- Robert L. Marshall
- , revised by Robin A. Leaver
Arrangements of traditional German Protestant hymns for several parts or voices. Chorale settings have developed since the early 16th century within two main traditions: ensembles for two or more voices or for a combination of voices and instruments; and settings for organ, that is, ‘organ chorales’. Compositions in both categories vary from the simplest of harmonizations to the most elaborate contrapuntal and formal designs.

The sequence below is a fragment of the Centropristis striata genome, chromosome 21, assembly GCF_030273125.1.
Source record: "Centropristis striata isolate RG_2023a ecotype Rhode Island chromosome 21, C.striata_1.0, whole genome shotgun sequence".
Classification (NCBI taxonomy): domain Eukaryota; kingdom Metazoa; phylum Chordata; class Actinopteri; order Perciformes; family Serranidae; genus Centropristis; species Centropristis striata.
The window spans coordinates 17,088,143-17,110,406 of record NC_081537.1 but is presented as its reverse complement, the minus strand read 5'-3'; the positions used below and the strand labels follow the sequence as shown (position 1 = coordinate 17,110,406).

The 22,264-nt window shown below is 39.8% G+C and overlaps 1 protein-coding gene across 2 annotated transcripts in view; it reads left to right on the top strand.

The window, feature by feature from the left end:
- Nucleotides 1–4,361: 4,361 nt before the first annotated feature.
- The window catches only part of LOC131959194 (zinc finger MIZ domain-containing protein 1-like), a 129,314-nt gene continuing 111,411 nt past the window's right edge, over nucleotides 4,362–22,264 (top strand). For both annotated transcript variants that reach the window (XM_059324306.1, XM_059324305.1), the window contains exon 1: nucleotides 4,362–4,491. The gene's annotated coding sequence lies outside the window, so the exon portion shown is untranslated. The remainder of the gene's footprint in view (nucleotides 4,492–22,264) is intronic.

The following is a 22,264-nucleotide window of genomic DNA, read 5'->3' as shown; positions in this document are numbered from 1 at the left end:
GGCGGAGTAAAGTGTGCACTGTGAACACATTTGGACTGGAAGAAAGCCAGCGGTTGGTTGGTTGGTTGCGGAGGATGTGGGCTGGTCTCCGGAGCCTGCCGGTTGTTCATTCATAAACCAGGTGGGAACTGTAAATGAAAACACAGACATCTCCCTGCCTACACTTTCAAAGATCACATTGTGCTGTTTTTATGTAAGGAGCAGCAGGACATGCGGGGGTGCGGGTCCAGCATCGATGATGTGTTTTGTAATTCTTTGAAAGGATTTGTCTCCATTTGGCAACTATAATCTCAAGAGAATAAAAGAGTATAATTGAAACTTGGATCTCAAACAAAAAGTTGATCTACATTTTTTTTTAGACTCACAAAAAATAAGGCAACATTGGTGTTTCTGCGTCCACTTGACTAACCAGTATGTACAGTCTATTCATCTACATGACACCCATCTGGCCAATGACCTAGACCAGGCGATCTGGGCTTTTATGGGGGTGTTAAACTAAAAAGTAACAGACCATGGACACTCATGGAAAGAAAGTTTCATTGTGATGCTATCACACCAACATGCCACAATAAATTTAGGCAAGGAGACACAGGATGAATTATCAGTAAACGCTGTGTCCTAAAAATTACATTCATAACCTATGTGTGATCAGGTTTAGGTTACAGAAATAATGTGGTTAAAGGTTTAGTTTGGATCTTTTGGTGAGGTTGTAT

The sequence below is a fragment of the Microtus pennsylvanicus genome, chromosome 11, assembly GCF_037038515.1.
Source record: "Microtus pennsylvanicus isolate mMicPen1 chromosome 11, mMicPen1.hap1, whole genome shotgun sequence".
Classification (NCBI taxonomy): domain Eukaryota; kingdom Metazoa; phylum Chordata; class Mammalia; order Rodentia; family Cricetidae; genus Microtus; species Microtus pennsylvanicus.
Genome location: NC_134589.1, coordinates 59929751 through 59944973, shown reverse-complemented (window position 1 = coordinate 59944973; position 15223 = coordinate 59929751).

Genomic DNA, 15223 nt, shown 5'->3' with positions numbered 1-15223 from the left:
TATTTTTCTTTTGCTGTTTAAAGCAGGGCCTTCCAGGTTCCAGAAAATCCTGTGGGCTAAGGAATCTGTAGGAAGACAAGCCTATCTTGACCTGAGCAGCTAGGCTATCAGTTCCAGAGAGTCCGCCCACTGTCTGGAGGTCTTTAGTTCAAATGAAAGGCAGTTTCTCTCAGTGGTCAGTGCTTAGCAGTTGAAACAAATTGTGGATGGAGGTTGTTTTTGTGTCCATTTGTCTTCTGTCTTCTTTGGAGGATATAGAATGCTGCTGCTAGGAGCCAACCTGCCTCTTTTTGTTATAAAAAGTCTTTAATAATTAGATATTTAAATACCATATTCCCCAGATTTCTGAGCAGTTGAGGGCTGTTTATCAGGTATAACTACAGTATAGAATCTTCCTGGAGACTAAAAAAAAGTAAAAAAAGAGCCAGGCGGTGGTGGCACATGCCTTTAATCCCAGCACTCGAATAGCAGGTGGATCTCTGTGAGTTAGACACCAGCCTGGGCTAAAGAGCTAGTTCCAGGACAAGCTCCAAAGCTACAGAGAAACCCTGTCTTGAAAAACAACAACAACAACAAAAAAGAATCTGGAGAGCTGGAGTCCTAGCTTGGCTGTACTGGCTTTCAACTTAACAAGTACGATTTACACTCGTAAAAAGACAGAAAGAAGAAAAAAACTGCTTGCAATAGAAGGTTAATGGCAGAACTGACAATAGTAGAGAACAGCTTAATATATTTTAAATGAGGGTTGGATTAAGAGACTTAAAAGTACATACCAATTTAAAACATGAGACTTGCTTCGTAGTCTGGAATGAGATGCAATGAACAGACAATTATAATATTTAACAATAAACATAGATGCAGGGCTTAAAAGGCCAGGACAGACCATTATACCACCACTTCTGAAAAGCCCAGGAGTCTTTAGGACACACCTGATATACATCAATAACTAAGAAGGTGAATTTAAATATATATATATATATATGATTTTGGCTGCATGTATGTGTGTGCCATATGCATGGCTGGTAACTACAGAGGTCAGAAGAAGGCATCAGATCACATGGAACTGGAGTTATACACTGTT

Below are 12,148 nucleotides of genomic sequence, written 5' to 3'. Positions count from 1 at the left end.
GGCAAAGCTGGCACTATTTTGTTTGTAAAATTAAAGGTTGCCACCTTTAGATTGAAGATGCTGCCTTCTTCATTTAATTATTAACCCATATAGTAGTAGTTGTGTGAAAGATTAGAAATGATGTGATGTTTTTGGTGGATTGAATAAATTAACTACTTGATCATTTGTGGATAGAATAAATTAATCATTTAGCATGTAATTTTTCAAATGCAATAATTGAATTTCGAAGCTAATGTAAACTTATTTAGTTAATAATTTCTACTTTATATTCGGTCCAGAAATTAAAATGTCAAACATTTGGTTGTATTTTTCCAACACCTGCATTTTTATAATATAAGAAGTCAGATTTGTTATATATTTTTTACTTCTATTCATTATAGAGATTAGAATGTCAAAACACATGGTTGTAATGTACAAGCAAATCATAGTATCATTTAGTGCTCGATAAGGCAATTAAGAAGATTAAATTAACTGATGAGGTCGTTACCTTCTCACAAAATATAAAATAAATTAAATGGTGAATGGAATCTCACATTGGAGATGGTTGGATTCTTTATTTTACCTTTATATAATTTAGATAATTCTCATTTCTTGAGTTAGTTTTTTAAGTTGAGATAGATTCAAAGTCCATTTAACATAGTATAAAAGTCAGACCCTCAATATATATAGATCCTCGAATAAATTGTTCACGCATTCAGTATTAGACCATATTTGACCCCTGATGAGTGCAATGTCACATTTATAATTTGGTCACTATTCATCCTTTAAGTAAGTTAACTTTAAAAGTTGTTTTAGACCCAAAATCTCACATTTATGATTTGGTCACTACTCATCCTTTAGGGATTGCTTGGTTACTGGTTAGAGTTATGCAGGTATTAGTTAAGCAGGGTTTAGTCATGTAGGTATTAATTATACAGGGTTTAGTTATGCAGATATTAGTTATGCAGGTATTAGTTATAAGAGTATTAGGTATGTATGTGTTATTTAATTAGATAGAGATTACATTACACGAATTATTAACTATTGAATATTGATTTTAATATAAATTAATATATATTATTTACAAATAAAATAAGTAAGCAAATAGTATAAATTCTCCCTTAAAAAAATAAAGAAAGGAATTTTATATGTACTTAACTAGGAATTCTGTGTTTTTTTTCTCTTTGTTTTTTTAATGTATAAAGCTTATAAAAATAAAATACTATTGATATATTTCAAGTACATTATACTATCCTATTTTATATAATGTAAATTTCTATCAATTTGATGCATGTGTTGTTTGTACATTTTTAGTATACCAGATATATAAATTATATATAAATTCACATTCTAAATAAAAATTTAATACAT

The first substantial musical publication of the Reformation, the Geystliches Gesangk Buchleyn of Johann Walter (i), prepared under the active supervision of Martin Luther, appeared in Wittenberg in 1524. The collection contained 38 four- and five-part arrangements of 35 melodies set to 32 hymn texts. In his foreword to the volume Luther explained that he desired part settings so that ‘young people, who should and must be trained in music and other proper arts, would free themselves from love songs and other carnal music and learn something wholesome instead’, and, further, that he wanted ‘to see all the arts, especially music, used in the service of him who has given and created them’. The compositions, then, were intended primarily for the schools, but they were also to be used in the church service....